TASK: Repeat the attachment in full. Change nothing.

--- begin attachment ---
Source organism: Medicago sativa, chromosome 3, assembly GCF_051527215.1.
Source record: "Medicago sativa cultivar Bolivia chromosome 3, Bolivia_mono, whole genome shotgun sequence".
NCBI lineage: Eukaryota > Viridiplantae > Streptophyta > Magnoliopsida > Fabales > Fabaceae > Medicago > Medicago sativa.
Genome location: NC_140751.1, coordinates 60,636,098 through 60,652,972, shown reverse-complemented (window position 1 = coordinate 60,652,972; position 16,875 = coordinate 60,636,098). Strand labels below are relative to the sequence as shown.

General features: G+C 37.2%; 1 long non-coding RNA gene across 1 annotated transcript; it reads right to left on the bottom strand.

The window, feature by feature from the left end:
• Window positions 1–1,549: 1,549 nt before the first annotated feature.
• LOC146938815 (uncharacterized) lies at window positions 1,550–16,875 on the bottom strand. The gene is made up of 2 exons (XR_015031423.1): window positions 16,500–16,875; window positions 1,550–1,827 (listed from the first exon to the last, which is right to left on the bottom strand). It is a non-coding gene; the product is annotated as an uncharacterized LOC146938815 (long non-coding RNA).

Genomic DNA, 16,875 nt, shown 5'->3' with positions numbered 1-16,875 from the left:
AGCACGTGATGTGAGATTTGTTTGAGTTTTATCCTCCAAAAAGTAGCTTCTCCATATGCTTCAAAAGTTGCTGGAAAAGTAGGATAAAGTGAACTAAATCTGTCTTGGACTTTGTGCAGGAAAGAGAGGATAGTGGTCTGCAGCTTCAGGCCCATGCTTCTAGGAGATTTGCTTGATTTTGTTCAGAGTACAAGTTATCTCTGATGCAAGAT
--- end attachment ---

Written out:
Source organism: Medicago sativa, chromosome 3, assembly GCF_051527215.1.
Source record: "Medicago sativa cultivar Bolivia chromosome 3, Bolivia_mono, whole genome shotgun sequence".
NCBI lineage: Eukaryota > Viridiplantae > Streptophyta > Magnoliopsida > Fabales > Fabaceae > Medicago > Medicago sativa.
Genome location: NC_140751.1, coordinates 60,636,098 through 60,652,972, shown reverse-complemented (window position 1 = coordinate 60,652,972; position 16,875 = coordinate 60,636,098). Strand labels below are relative to the sequence as shown.

General features: G+C 37.2%; 1 long non-coding RNA gene across 1 annotated transcript; it reads right to left on the bottom strand.

The window, feature by feature from the left end:
• Window positions 1–1,549: 1,549 nt before the first annotated feature.
• LOC146938815 (uncharacterized) lies at window positions 1,550–16,875 on the bottom strand. The gene is made up of 2 exons (XR_015031423.1): window positions 16,500–16,875; window positions 1,550–1,827 (listed from the first exon to the last, which is right to left on the bottom strand). It is a non-coding gene; the product is annotated as an uncharacterized LOC146938815 (long non-coding RNA).

Genomic DNA, 16,875 nt, shown 5'->3' with positions numbered 1-16,875 from the left:
AGCACGTGATGTGAGATTTGTTTGAGTTTTATCCTCCAAAAAGTAGCTTCTCCATATGCTTCAAAAGTTGCTGGAAAAGTAGGATAAAGTGAACTAAATCTGTCTTGGACTTTGTGCAGGAAAGAGAGGATAGTGGTCTGCAGCTTCAGGCCCATGCTTCTAGGAGATTTGCTTGATTTTGTTCAGAGTACAAGTTATCTCTGATGCAAGAT